If you are the #1 or #2 ranked salesperson at your company, do often wonder, “could I be making more money somewhere else?” and “who are the companies that could offer me the right upside career opportunity?” What would it take to offset the risk of leaving your company where you are the top dog? Do you know when it’s time to leave, or when to jump at a great opportunity? How do you approach finding the absolute best opportunity?

At my company, we have spent the better half of the last 5 months talking to hundreds of high performing salespeople. Our goal? Trying to validate our theory that the right application of data will answer these questions and ultimately solve this problem. A large percentage of these salespeople were in Marketing Technology and Ad Technology, but we also spoke to a variety of SaaS salespeople, IT sales, pharmaceutical, financial services and even offline products and services salespeople.

Key Takeaways

Most of the salespeople we spoke to have been ranked #1 — #3 on their sales teams and confirmed that it is very difficult and time consuming to answer these questions themselves. Even though you want the answers — it clearly takes a lot of time and effort do a thorough job researching and meeting the right companies. Most top salespeople are busy closing deals, and have trouble finding the time to put in the work.

It’s not that high performers aren’t willing to put forth effort, your success proves you know how to work hard. It’s the fact that there is a higher opportunity cost for salespeople in trying to uncover the right data points about other companies and opportunities to help make an informed decision.

It doesn’t seem worth it to spend 3 to 4 hours per week thinking, researching, emailing and networking just to find out that most of the companies out there may not offer the right fit in terms of compensation, deal structure and sales environment to offset the risk of taking the jump. It seems easy to fall back into the day to day as that time can be applied to closing another deal at your current company, even if there are diminishing returns on your long term career upside.

5 Tips

Because for you time is literally money, here are the five tips that will help you maximize your time as you start to consider exploring what’s out there:

1) Think like an investor

Most VC’s out there like to invest in the right founders and also strategically choose a niche so they can be most efficient building their portfolio. Your networking time with other companies is you building your career portfolio. Make sure you choose to spend your time with the right people at the right companies.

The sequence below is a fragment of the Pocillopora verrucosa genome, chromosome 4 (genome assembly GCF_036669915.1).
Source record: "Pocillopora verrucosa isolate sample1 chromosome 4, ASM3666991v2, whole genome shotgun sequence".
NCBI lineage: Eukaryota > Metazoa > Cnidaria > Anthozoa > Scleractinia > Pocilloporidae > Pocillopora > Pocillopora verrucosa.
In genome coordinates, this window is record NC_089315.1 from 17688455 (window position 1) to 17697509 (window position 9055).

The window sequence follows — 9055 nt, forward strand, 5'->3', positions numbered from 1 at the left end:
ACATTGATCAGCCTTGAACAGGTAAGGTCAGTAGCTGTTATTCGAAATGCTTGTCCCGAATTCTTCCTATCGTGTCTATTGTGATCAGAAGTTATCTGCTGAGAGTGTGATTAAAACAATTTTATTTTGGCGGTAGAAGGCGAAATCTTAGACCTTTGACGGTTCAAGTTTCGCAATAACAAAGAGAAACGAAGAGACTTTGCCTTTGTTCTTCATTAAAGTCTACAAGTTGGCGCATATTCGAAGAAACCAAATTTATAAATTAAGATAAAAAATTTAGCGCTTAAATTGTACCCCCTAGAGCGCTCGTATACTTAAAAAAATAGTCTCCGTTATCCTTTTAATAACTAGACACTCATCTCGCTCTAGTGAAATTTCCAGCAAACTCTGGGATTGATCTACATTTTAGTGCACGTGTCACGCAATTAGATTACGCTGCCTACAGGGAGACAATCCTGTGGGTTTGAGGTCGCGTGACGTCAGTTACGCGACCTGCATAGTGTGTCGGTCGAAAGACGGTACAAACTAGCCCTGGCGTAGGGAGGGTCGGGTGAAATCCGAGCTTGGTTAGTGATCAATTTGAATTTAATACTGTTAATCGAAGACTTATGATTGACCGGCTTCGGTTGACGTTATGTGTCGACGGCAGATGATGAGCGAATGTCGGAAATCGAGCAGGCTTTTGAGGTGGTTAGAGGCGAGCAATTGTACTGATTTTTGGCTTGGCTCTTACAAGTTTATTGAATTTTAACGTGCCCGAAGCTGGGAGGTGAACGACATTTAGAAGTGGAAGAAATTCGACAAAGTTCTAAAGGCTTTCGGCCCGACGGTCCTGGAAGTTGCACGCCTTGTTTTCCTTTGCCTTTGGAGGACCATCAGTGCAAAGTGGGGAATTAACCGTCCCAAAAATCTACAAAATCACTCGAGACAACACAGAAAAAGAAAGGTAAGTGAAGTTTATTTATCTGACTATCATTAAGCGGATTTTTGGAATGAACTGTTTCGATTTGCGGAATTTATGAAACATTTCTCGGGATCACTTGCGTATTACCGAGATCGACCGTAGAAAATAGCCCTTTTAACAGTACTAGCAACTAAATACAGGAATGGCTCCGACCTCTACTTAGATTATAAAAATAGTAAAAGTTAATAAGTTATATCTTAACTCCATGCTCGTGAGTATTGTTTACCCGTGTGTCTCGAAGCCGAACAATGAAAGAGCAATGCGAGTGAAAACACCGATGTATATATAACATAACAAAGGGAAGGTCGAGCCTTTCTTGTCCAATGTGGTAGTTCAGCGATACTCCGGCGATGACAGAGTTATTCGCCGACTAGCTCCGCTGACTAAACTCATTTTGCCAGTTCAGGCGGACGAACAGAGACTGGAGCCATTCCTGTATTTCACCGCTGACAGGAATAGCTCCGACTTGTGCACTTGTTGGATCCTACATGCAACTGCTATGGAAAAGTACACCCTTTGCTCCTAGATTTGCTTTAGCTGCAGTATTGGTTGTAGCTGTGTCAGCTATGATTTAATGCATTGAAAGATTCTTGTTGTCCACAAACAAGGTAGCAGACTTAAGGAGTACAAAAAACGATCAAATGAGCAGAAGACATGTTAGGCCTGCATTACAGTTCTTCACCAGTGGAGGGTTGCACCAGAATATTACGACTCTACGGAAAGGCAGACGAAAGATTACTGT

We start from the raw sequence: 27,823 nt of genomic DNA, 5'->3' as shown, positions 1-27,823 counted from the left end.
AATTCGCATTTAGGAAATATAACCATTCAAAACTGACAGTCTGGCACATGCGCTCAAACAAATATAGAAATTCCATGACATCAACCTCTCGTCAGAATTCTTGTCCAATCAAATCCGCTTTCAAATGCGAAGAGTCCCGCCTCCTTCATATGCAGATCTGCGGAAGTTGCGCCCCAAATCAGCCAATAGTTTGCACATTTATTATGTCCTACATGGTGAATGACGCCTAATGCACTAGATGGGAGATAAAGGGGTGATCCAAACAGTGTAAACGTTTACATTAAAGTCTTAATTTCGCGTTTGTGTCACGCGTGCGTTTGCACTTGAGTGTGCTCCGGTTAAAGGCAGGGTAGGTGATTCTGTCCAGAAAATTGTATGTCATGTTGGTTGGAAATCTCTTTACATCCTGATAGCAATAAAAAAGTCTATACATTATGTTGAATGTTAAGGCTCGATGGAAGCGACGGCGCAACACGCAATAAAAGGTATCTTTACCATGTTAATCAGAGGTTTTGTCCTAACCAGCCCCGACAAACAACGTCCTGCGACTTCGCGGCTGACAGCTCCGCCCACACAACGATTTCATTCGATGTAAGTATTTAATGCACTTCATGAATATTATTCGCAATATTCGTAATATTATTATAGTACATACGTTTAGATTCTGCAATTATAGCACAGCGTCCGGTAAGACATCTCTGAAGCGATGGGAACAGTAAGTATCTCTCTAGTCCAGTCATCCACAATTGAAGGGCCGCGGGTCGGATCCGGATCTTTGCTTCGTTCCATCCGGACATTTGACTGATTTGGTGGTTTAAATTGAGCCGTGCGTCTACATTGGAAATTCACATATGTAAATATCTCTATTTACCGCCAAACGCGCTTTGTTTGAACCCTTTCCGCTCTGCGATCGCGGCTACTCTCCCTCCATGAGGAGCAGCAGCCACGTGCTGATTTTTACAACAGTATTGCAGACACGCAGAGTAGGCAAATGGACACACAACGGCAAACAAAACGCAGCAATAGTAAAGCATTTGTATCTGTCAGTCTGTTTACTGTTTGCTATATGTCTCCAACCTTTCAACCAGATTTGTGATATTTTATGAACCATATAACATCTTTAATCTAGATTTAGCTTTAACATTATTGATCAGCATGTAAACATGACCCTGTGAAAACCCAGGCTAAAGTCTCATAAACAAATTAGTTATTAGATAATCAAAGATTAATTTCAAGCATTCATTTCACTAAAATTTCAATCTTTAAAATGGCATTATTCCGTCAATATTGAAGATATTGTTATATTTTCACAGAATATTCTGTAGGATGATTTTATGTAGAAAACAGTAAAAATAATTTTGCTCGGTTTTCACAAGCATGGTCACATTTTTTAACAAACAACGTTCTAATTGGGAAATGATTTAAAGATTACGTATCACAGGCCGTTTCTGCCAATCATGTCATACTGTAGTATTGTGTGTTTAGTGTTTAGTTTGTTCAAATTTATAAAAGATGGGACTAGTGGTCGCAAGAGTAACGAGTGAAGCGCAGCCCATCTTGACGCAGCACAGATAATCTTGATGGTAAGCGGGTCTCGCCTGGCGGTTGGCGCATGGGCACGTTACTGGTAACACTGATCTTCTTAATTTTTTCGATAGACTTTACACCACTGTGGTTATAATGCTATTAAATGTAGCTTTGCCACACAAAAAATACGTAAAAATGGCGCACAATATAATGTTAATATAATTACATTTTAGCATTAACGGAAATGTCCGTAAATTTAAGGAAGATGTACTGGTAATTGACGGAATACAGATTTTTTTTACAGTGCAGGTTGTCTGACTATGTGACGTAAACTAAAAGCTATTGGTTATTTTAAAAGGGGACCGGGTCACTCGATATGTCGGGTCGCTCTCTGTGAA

2) Start at the top

While it may be tempting to respond to a recruiter’s email, you’ll probably need to start at the bottom and go through a “phone screen” first. Take the approach of only starting the process with a company if the VP of Sales or CRO is the first meeting. Since you are a high performer, you have earned the right to explore the business and find out if you can make an impact. It’s not worth your time to help someone match you against bullet points on a job description.

3) Play the long game

When you land a meeting with a VP of Sales or CRO, it’s the start of a relationship. If you don’t hear exactly what you want, don’t stop asking questions or showing interest. You already chose to investment your time, not all investments turn fruitful right away. This company or VP / CRO may not land your next job but it may help you land your first management opportunity down the road.

4) Be in discovery mode

As you know, the best salespeople love asking the right questions and are at their best in discovery mode. Come prepared to ask great questions, show your interest level and be a great listener. Regardless of whether or not you end up exploring the career opportunity, it is the perfect time to be in learning mode. What you take away could help you close a deal at your current company, give you perspective on a completely different opportunity or give you key market insight.

5) Be excellent at the little things.

Write thank you notes within 24 hours. Be courteous and kind. Offer to make some connections that may help — it’s fundamental to being a great networker. Set clear expectations for how you are thinking about your next career move, and if they change be communicative. The little things matter and are a live example of how you’ll treat clients if the person from the company you are meeting with were to hire you, they matter!

If you are willing to put in the time and effort to explore and reach out to the tens if not hundreds of companies out there there that need a high performer just like you, do so smartly. It may be a lot to think about at first, but if you are data driven and do one meeting or phone call per week with the right approach, it will pay off. Building your career network at your pace is the right way to go and will make what used to be a painful, reactive job search experience more proactive, fun and interesting.

If you’d like a free demo of the Upsider platform to learn how we are using data to help connect high performing salespeople and sales hiring teams, please visit our website: